Reality is Unrealistic…
…or, more accurately, common sense is a flawed tool. What we think is common sense is often just based on limited horizons and unchallenged assumptions. This can be a problem. Take a person and put them in a situation where their common sense assumptions break down and they’ll be in trouble. Depending on the nature of the disconnect, it may even kill them.
Consider natural disasters.
On the face of it, this should be an easy one. What is the most lethal type of natural disaster? Tornados? Hurricanes? Volcanos? Earthquakes? Actually no. Aside from a handful of freakish exceptions like the Tambora super-eruption or (more speculatively), an asteroid impact, the type of disaster that kills the most people is actually the humble heatwave.
Consider the 2003 European extreme weather event. I remember it quite clearly. I was living in Portsmouth at the time. We had sea breezes in the city and we lived close to the sea, so we didn’t have it as bad as many people in the country. But even for us it was rough. I remember that sleep became impossible. I remember being constantly tired and spending the afternoons feeling slightly nauseous from overheating. Any kind of exertion quickly pushed you to the edge of collapse. The air felt like a warm, wet blanket. A blanket that crept over you and kept trying to smother you. The only relief that was available came through sitting in the darkest, coolest room of the house, parked right next to a fan and drinking lots of cold water. And this was the effect it had on a physically-fit and young individual. Who knows what it did to the ill or the elderly?
Actually we do know what it did to the ill and the elderly. It made them die. The 2003 heatwave is believed to have killed more than 30,000 people across Europe. It also arguably made millions of people ill to some degree (that August, everyone I knew suffered some degree of heat exhaustion). That knocks the vast majority of tornados/volcanos/hurricanes well into the shade. So, how come 2003 doesn’t rank in our minds up there with the Tambora event or the recent Chilean earthquake (death toll ~700)?
The answer is the way heatwaves work. They’re gradual events that build over days or weeks, with their effects spread out over a similar stretch of time. Human beings are notoriously bad at dealing with slow processes. In a way, this makes sense. An early human wandering around the plains of Africa is more immediately in danger from the lion in the bushes than the gradual spread of the neighbouring desert. And evolution is a conservative process, so it will tend to prioritise for spotting the lion. However, when the desert expands across your hunting grounds and all the game goes away … well, if our early human is still there, then they’ve got a problem! (One theory behind the evolution of the human animal suggests that this is exactly what happened to a bunch of apes around 10 million years ago – to stay alive, they had to start hunting different prey.)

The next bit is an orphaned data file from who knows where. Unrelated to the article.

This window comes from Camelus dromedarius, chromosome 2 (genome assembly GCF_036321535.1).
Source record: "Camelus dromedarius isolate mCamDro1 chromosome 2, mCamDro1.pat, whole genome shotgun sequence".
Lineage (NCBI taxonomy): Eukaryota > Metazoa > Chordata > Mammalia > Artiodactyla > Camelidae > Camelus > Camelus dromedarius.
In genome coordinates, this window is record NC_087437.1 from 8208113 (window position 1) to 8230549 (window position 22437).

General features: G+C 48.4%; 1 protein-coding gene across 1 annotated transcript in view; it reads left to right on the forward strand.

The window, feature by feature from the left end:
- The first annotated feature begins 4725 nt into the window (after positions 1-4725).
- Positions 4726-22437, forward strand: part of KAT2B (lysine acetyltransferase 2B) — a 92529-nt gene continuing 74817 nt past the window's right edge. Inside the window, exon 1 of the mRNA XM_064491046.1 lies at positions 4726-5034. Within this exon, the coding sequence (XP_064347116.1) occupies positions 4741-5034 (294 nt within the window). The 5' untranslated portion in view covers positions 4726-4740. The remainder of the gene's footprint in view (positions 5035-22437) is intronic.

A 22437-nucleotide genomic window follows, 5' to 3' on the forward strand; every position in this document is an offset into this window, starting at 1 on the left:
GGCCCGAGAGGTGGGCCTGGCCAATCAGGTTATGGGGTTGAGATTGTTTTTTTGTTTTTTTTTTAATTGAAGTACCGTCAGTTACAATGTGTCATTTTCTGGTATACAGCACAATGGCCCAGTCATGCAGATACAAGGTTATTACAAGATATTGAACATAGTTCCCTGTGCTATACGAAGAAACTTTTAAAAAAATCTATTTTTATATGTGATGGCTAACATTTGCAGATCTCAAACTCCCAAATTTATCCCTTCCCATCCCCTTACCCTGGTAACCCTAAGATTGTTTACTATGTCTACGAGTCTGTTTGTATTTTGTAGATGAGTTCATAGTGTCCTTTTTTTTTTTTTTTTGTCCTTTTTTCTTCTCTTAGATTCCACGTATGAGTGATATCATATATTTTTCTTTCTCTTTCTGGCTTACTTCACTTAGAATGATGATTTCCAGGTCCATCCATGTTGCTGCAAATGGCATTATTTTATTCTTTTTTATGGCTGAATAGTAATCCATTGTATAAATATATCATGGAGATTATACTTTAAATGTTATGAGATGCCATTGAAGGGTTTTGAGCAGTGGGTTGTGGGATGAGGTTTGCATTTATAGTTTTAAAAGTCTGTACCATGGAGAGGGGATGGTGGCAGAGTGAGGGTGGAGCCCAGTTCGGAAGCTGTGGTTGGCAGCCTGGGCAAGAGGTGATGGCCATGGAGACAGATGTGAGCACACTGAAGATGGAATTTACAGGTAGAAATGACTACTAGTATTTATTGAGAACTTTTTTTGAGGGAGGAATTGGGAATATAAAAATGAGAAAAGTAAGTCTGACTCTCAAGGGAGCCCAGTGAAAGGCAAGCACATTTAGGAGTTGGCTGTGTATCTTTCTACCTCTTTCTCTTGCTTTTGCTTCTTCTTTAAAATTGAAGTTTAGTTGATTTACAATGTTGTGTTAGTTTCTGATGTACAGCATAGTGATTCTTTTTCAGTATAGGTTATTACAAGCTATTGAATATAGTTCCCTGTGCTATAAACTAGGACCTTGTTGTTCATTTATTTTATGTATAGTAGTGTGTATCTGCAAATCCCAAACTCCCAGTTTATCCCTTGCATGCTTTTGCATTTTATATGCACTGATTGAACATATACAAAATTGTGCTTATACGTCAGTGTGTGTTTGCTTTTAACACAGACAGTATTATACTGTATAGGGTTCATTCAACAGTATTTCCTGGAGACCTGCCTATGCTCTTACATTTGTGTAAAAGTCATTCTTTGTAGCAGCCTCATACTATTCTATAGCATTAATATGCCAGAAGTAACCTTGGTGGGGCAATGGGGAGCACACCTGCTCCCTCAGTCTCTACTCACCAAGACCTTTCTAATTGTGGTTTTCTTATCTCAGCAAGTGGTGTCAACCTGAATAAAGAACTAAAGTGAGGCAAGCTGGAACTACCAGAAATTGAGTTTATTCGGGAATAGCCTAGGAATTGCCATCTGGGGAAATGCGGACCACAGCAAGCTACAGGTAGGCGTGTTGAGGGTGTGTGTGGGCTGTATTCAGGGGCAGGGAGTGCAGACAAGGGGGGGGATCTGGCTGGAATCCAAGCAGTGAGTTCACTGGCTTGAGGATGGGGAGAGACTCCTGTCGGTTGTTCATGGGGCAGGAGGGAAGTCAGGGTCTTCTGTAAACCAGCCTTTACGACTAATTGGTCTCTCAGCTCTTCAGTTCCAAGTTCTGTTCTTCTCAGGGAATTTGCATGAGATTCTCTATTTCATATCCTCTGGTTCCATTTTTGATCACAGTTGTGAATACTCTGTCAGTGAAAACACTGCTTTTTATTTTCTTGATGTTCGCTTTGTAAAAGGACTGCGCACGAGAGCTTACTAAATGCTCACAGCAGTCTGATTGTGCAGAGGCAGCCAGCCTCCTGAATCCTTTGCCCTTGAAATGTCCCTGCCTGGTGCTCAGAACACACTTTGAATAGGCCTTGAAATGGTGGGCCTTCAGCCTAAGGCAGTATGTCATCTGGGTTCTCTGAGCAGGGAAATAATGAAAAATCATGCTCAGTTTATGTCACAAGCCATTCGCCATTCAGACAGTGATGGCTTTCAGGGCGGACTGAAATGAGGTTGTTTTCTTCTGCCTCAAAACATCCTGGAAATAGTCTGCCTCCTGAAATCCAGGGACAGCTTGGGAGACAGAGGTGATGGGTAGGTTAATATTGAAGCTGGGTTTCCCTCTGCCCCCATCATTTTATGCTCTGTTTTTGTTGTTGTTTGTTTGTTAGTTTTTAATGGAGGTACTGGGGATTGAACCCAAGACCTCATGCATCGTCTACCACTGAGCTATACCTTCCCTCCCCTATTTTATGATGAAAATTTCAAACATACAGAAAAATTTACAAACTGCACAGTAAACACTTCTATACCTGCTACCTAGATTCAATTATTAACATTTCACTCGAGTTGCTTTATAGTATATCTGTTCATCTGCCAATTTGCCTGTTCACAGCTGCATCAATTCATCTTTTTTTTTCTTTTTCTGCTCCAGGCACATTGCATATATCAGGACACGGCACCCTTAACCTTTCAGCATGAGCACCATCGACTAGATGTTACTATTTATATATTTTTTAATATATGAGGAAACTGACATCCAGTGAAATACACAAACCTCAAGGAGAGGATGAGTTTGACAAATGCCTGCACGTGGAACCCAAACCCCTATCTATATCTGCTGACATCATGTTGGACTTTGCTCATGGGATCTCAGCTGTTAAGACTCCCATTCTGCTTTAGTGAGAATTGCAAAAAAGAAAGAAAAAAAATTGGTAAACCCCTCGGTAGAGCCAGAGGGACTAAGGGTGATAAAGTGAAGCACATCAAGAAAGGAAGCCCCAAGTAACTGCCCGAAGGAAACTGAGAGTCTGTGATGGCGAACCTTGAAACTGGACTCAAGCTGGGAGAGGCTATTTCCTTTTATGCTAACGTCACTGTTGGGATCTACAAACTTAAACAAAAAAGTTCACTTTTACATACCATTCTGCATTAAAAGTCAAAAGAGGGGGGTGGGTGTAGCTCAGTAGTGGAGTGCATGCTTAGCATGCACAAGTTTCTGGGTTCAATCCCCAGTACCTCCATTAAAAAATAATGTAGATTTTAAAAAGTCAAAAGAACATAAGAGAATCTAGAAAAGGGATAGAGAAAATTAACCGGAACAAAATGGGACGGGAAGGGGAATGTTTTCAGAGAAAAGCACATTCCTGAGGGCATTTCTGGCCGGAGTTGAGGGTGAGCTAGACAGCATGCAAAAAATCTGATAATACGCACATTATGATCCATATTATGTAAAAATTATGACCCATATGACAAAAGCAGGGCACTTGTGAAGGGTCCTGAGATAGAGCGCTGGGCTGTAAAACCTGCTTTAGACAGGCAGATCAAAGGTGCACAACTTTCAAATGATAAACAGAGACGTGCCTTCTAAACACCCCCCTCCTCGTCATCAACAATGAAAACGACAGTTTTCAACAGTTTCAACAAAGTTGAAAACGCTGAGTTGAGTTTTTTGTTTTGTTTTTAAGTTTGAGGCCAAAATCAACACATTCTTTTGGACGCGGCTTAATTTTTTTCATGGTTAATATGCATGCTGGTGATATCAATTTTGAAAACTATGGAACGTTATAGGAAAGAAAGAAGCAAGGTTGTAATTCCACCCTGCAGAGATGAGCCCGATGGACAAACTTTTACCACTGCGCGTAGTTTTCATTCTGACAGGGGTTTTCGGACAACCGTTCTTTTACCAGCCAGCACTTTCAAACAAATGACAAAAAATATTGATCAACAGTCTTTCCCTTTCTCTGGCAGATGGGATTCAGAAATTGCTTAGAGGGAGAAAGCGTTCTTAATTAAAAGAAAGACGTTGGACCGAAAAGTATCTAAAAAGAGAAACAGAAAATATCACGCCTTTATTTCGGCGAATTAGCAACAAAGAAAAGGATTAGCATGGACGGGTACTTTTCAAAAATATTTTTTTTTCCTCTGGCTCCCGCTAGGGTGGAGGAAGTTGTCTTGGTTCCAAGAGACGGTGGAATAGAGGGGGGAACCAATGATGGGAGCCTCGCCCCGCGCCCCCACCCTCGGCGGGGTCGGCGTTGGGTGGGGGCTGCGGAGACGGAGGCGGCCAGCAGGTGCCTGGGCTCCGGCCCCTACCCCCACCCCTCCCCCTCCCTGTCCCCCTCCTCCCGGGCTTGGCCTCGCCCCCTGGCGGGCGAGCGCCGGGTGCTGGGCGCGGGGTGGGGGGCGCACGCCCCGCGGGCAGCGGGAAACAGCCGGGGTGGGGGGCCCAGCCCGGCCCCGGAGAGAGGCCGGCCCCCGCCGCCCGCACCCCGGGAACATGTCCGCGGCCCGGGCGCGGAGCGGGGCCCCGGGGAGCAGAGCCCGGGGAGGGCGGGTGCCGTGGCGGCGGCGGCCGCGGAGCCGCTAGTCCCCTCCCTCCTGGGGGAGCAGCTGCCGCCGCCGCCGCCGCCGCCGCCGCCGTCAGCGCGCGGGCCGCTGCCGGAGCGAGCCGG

Basically, sudden events like tornados are the lion from the analogy above. We’re actually pretty good at dealing with those – when a tornado smashes through a town in the American Mid-West, you don’t see the oil industry shipping in an army of paid mouths to deny that anything happened, for instance. Instead you see rescue efforts, disaster relief, emergency shelters etc and then subsequent reconstruction. Heatwaves, by contrast, are the spreading desert from the analogy – too easy to simply ignore. And that’s exactly what happened post-2003. Here in Britain, a lot of workplaces still have no plan for dealing with extreme weather events, for instance.
Problem is, as the climate warms up, 2003-style events are going to get more common. We really need to start getting a clue about how to handle these sorts of things, both as individuals and (I would say) as a species. And sometimes our so-called common sense (tornados >> heatwaves) really doesn’t help us.